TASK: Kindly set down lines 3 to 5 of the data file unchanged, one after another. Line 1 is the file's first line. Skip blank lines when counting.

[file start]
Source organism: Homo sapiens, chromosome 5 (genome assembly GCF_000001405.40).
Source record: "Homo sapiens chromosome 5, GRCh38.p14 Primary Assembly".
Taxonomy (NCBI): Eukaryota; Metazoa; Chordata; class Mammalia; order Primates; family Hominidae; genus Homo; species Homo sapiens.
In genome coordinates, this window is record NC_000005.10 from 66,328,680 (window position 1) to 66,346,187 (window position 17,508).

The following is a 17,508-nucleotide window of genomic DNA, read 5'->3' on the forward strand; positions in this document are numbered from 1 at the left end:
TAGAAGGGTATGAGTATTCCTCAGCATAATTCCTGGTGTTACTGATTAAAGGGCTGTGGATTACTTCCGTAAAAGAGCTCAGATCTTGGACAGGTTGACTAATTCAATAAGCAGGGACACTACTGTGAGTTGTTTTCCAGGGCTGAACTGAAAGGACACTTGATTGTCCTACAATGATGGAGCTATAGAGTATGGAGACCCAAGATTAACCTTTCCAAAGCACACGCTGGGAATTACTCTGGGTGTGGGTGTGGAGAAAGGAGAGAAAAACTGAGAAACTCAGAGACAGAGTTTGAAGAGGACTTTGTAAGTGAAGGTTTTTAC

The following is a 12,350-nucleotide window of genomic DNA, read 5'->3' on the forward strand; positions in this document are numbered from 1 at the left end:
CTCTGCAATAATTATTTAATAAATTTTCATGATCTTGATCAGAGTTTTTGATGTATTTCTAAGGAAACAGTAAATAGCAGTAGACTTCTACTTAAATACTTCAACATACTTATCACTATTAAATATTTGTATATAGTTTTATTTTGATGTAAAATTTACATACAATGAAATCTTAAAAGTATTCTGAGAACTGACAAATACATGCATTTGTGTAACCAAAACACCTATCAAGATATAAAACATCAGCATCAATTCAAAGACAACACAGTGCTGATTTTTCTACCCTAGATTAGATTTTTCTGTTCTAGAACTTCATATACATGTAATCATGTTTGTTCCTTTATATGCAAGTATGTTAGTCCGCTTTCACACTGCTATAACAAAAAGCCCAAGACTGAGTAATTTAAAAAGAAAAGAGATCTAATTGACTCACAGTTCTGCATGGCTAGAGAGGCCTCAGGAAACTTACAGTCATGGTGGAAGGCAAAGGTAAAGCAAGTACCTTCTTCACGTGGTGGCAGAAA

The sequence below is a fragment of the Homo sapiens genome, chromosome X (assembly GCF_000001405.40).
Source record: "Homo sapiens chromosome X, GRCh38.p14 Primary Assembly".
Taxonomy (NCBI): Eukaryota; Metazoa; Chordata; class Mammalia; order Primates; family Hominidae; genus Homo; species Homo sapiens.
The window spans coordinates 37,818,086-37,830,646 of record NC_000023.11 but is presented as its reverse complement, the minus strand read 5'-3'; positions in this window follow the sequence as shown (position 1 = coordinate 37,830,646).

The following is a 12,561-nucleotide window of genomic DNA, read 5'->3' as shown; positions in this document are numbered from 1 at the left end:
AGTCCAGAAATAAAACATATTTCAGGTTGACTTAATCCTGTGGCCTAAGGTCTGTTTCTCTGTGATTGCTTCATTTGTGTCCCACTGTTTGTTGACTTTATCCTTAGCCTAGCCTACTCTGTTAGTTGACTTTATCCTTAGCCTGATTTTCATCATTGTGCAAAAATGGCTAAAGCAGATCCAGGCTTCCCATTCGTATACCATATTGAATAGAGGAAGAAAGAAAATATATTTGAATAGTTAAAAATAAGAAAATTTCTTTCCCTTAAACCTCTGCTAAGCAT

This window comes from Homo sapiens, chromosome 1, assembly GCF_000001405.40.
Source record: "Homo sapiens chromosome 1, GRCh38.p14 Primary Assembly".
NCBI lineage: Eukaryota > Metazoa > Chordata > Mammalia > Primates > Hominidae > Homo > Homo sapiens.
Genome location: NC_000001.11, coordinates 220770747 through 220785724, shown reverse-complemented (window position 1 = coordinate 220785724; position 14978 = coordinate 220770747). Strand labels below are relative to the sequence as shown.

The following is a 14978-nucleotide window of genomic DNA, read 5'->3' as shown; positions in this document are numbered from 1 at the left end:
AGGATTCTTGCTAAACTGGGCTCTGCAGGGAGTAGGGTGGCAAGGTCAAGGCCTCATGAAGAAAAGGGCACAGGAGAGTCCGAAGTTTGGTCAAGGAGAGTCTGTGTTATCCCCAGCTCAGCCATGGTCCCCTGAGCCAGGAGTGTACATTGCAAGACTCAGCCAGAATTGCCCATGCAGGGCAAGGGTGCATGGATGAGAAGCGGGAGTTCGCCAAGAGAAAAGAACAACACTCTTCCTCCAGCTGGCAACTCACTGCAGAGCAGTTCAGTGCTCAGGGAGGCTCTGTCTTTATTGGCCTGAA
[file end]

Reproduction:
Taxonomy (NCBI): Eukaryota; Metazoa; Chordata; class Mammalia; order Primates; family Hominidae; genus Homo; species Homo sapiens.
In genome coordinates, this window is record NC_000005.10 from 66,328,680 (window position 1) to 66,346,187 (window position 17,508).

The following is a 17,508-nucleotide window of genomic DNA, read 5'->3' on the forward strand; positions in this document are numbered from 1 at the left end: